I can be a bit glib, and even flip, sometimes. I admit it.
My confessional mode is brought on by Microsoftâ€™s ad campaign starting today (Friday Oct 27, 2006) trying once again to boost their search engine capacity. And what I have to confess is that in a recent article. I dismissively referred to MSN Search as appearing really low on the totem pole of engines, especially when it comes to directing traffic toward internet shopping sites. My fine editors here at E-Commerce Partners rightly answered my own cheap rhetorical question â€œdoes anyone remember MSN as a search engine? â€“ at all?â€ with a resounding â€œYes. We doâ€.
The editors expanded by saying:
â€œSince we are partly a search marketing company we are well aware that MSN is part of the big 3 of search, though a very small partâ€
Quite right. And now Microsoft is trying hard to increase that â€œvery small partâ€ at the expense of the other big Two, Google and Yahoo.
Its ad, created by the advertising agency McCann WorldGroup, is promoting Windows Live, which formally launched in September and is intended to eventually replace MSN Search — itself less than two years old — as Microsoft’s flagship in the search business.
They have a ways to go. Despite a massive, expensive campaign last year â€“ said at the time to be the companyâ€™s biggest media-buying effort since the launch of the MSN â€œButterflyâ€ branding in 2000 – MSN Search just hasn’t been able to gain any real traction with consumers. Last month, Microsoft sites garnered 11.9% of searches — down from 15.6% the year before, according to the digital ratings-measurement company comScore. Google, meanwhile, was satisfyingly growing its market share to 45.1% last month — up from 37.6% one year ago.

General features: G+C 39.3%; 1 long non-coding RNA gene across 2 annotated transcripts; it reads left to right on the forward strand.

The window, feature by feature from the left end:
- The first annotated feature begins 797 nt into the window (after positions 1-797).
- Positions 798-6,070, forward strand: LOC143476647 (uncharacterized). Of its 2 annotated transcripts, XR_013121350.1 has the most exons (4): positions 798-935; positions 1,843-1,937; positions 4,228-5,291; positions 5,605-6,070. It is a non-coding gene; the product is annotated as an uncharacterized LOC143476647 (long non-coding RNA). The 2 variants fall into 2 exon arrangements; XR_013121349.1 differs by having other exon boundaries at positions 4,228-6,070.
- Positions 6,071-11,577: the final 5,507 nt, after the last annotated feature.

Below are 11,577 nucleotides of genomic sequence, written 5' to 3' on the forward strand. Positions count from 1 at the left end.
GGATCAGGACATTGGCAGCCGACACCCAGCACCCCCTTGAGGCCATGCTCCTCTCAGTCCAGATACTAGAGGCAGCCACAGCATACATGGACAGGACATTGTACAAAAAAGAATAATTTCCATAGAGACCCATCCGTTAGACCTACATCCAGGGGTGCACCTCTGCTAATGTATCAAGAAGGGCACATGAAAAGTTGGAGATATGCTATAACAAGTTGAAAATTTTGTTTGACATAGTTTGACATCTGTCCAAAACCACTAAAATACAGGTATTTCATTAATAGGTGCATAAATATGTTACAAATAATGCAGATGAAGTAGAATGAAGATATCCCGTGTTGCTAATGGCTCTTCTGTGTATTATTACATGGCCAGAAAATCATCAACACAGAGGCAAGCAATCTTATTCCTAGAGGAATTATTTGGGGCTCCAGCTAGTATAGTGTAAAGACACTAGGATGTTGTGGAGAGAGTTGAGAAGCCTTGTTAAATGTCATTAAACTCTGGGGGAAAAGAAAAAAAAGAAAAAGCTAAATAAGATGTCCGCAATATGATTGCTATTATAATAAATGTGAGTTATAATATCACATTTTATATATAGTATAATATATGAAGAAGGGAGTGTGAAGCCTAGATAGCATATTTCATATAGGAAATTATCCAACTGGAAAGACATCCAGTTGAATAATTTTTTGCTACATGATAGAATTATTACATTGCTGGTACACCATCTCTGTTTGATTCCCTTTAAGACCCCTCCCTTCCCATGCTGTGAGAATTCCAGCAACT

Microsoft and McCann have decided to place the ad, in full-page form, in influential opinion-shaping print venues such as The New York Times, The Wall Street Journal, USA Today, the San Francisco Chronicle, The Seattle Times, the Seattle Post-Intelligencer and the San Jose Mercury News.
They take pains to emphasize features like Windows Liveâ€™s image search, local search, and mapping tools. Frankly, these donâ€™t add up to too innovative a package to me.
But the confessional mode is what caught my eye most â€“ and prompted my wanting to report on it. The ad says openly:
“Before we begin, let us state the obvious. We’re late to the game. We admit it. But instead of shrugging our shoulders and becoming a footnote in search history, we’ve decided to write a few new chapters.â€
I guess it could work. Avis car-rental has made a fairly successful fetish out of being No 2. Can Bill Gates win out by admitting to being No 3?